Death was an uneasy companion; a constant fellow-traveler, a servant of God who, like Donne, would serve God at the last. It is little wonder then that thirty-two of his fifty-four songs deal with death. But this is not a morbid fascination detached from an attendant hope. In what is perhaps his most famous poem on the subject, Donne takes numerous jabs at his cold adversary:

Death, be not proud, though some have called thee
Mighty and dreadful, for thou art not so;
For those whom thou think'st thou dost overthrow
Die not, poor Death, nor yet canst thou kill me.
From rest and sleep, which but thy pictures be,
Much pleasure; then from thee much more must flow,
And soonest our best men with thee do go,
Rest of their bones, and soul's delivery.
Thou art slave to fate, chance, kings, and desperate men,
And dost with poison, war, and sickness dwell,
And poppy or charms can make us sleep as well
And better than thy stroke; why swell'st thou then?
One short sleep past, we wake eternally
And death shall be no more; Death, thou shalt die.[9]

At the beginning of Lent, 1631, an emaciated Donne, whose body was racked by stomach cancer, rose to the pulpit at Whitehall from his sickbed to deliver his most famous sermon, “Death’s Duel.” Though King Charles I was in the gallery, this message was ultimately for Donne himself. It would be his last.

An observer recounts,

When, to the amazement of some beholders, he appeared in the pulpit, many of them thought he presented himself not to preach mortification by a living voice, but mortality by a decayed body, and a dying face. And doubtless many did secretly ask that question in Ezekiel. “Do these bones live?”

…yet, after some faint pauses in his zealous prayer, his strong desires enabled his weak body to discharge his memory of his preconceived meditations, which were of dying; the Text being, “To God the Lord belong the issues from death.” Many that then saw his tears, and heard his faint and hollow voice, professing they thought the Text prophetically chosen, and that Dr. Donne had preached his own Funeral Sermon.[10]

That preacher, whose soul was already more in eternity than out of it, pressed upon his hearers the pathway to a holy Lent. We want Easter lilies without the ashes, but Donne reminds us that every resurrection begins with a grave. The hard disciplines of prayer, fasting, and self-denial are not the luxuries of some spiritually elite class, but rather are those things which bring our disordered lives into conformity—perhaps I should say cruciformity—with Christ. Just as Good Friday follows Gethsemane, our ascetic practices are also coupled with a sense of holy discontentment. Lent is the school in which we learn to pray, wait, and then persevere when we receive no answer. Or better still, to submit to the wisdom of a gracious Providence when we receive an answer that runs contrary to our desires. Indeed, the most valuable lenten lesson is grasped when we are able to say, “Thy will be done.”

The subtitle of Donne’s sermon “A Consolation to the Soul, against the dying Life and the living Death of the Body” is a call to examine the paradoxical reality we inhabit. This was but his own refashioning of the Gregorian hymn Thomas Cranmer had already transposed into the burial rite: Media vita in morte sumus (“in the midst of life, we are in death”). Thus, Lent is a time for us to contemplate death and mortality because we are already experiencing it.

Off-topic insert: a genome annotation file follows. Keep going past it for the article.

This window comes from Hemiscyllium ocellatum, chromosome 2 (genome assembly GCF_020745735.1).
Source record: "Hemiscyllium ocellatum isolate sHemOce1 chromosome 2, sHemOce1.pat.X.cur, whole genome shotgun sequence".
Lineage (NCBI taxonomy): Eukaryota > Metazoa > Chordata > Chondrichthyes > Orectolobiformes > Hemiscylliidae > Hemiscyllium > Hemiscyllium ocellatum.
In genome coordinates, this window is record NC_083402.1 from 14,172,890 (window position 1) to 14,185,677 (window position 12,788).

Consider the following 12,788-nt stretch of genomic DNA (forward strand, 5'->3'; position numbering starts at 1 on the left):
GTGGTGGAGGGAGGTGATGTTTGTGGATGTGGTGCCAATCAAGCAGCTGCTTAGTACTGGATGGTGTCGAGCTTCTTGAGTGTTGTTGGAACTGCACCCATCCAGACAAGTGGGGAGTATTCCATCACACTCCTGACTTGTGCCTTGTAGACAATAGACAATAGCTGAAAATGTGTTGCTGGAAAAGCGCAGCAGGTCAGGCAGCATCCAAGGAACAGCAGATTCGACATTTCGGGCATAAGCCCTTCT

“We celebrate our own funerals with cries even at our birth,” says Donne. Our deliverance from the womb is “but introitus in mortem.” It is an entrance into death, a “delivering over to another death, the manifold deaths of this world; we have a winding-sheet in our mother’s womb which grows with us from our conception, and we come into the world wound up in that winding-sheet, for we come to seek a grave.” Though St. Paul says that while we are at home in the body we are absent from the Lord, Donne maintains that he may have well said that we are dead as long as we are in the body “for this whole world is but an universal churchyard, but our common grave.”

He goes on to say that which we call the “life-cycle” is, in fact, a cycle of deaths. That which we refer to as life is “a week of death.”

…seven days, seven periods of our life spent in dying, a dying seven times over; and there is an end. Our birth dies in infancy, and our infancy dies in youth, and youth and the rest die in age, and age also dies and determines all. Nor do all these, youth out of infancy, or age out of youth, arise so, as the phoenix out of the ashes of another phoenix formerly dead, but as a wasp or a serpent out of a carrion, or as a snake out of dung. Our youth is worse than our infancy, and our age worse than our youth. Our youth is hungry and thirsty after those sins which our infancy knew not; and our age is sorry and angry, that it cannot pursue those sins which our youth did; and besides, all the way, so many deaths, that is, so many deadly calamities accompany every condition and every period of this life, as that death itself would be an ease to them that suffer them.

Since we live our lives in bouts of death and dying, we should spend our days making preparations for our final hour. Indeed, our “critical day is not the very day of our death, but the whole course of our life. I thank him that prays for me when the bell tolls, but I thank him much more that catechizes me, or preaches to me, or instructs me how to live.”

Taking us again to the strange events of Good Friday, Donne encourages us to think upon death and see it as a thing redeemed. In dying, Christ sanctified the grave, emptied the tomb of its terrors, removed the sting of death, and hallowed the cool bed of the deep down earth making it a resting place. That “God would die,” says the Poet, “is an exaltation” of that once-lowly estate. Since we speak daily of the death of Christ when we recite the creeds, “can the memory or the mention of our own death be irksome or bitter?”